The metamorphosis from teen dance-pop artist to mature alternative-rock songwriter developed after her second album – the gold Now Is The Time – when Morissette moved to Los Angeles, where she signed to Madonna’s Maverick Records. During her time in L.A., she was introduced to producer Glen Ballard (Paula Abdul, The Pointer Sisters, and Wilson Phillips), and together they formed a songwriting partnership that would produce one of the most influential albums of all time.  Morissette and Ballard would later reunite in 2019 to open Jagged Little Pill as a hit Broadway musical, winning another Grammy (for Best Musical Theatre Album) and a Tony Award for Best Book.

Taken from the pages of her own journals, Morrisette’s songwriting is deeply intimate and honest.  “In the year or two between albums, I will have filled up two or three journals. When I’ve written something in my journal that might be an idea for a song, I put a star next to it.”

Fuelled by this success of Jagged Little Pill, 1998’s Supposed Former Infatuation Junkie debuted at the top of Billboard’s album chart and reached number one in Canada along with a Juno win for Best Album. With her new persona firmly in place, Morissette explored themes of empowerment and self-discovery via explicitly autobiographical writing in such songs such as Diagnosis, which describes her post-partum depression. She told Forbes magazine, “I have this big existential imperative to write these stories. Songwriting for me is very cathartic.”

Morissette has become an avid supporter of mental health, female empowerment, as well as spiritual and physical wellness. In 2016, she launched Conversation with Alanis Morissette, a podcast that features conversations with a variety of revered authors, doctors, educators, and therapists, covering a wide range of psychosocial topics.   She is a dedicated charitable activist, who supports numerous causes that focus on empowerment, art, wellness, relationships and environmental causes. In 2005, Morrisette received her star on Canada’s Walk of Fame.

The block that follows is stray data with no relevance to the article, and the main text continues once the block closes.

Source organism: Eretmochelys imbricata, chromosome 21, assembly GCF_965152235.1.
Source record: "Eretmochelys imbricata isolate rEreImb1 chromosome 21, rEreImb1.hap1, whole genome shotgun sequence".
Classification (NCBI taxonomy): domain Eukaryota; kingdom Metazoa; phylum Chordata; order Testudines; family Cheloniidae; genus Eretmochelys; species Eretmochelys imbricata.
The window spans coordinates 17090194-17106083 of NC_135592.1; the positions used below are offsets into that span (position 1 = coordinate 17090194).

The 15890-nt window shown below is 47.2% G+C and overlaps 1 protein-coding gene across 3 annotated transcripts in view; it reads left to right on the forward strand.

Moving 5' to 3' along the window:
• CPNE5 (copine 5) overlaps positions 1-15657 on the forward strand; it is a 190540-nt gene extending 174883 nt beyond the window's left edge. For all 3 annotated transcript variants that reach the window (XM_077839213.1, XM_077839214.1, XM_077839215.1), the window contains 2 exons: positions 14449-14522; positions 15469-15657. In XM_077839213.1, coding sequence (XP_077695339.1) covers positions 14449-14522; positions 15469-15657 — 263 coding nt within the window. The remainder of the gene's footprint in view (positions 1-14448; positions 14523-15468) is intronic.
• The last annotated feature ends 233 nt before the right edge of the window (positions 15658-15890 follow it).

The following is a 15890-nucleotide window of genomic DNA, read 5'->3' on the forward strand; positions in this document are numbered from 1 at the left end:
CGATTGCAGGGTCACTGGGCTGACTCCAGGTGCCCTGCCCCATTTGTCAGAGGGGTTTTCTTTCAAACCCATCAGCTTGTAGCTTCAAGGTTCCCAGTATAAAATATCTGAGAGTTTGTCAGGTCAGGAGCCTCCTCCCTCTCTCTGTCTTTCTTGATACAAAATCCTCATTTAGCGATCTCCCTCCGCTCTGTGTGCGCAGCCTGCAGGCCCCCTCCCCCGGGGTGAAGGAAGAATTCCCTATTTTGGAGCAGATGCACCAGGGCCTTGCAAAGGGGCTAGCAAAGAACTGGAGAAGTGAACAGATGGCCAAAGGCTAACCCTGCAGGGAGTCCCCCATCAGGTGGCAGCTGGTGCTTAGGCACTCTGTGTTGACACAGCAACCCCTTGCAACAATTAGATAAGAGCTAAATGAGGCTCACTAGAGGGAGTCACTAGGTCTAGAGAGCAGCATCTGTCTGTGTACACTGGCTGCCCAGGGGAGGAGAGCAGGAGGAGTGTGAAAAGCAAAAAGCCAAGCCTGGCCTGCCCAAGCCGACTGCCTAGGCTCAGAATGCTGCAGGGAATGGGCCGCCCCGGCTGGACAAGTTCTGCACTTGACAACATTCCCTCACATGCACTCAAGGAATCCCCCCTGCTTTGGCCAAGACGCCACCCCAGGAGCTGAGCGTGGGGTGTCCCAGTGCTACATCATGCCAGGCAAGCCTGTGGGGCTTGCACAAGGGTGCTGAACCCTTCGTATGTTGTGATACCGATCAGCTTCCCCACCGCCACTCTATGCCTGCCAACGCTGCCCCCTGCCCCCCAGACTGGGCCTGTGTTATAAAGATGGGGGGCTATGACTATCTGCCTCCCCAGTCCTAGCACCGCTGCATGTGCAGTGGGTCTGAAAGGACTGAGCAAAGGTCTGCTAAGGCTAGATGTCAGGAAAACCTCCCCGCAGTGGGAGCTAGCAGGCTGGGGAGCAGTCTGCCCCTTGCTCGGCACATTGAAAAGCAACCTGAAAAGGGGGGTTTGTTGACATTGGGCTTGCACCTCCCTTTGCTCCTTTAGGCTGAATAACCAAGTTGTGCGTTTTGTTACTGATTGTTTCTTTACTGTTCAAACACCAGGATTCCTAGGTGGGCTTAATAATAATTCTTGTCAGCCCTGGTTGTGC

Following the Gala celebration in Toronto, Morrisette will be indelibly honoured at the CSHF’s permanent home at the National Music Centre in Calgary, which features a distinguished catalogue of inducted songs that fans can listen to in addition to displays, exclusive artifacts and one-of-a-kind memorabilia celebrating Canada’s greatest songwriters and Inductees.  

For more information about the Canadian Songwriters Hall of Fame, go to

Michael Raine

Michael Raine is the Editor-In-Chief at NWC, publisher of Canadian Musician, Professional Sound, Professional Lighting & Production, and Canadian Music Trade magazines. He is also a co-host of the popular Canadian Musician Podcast. Michael has extensively covered nearly all aspects of the Canadian music business, as well as the pro audio, musical products, and the lighting and production industries.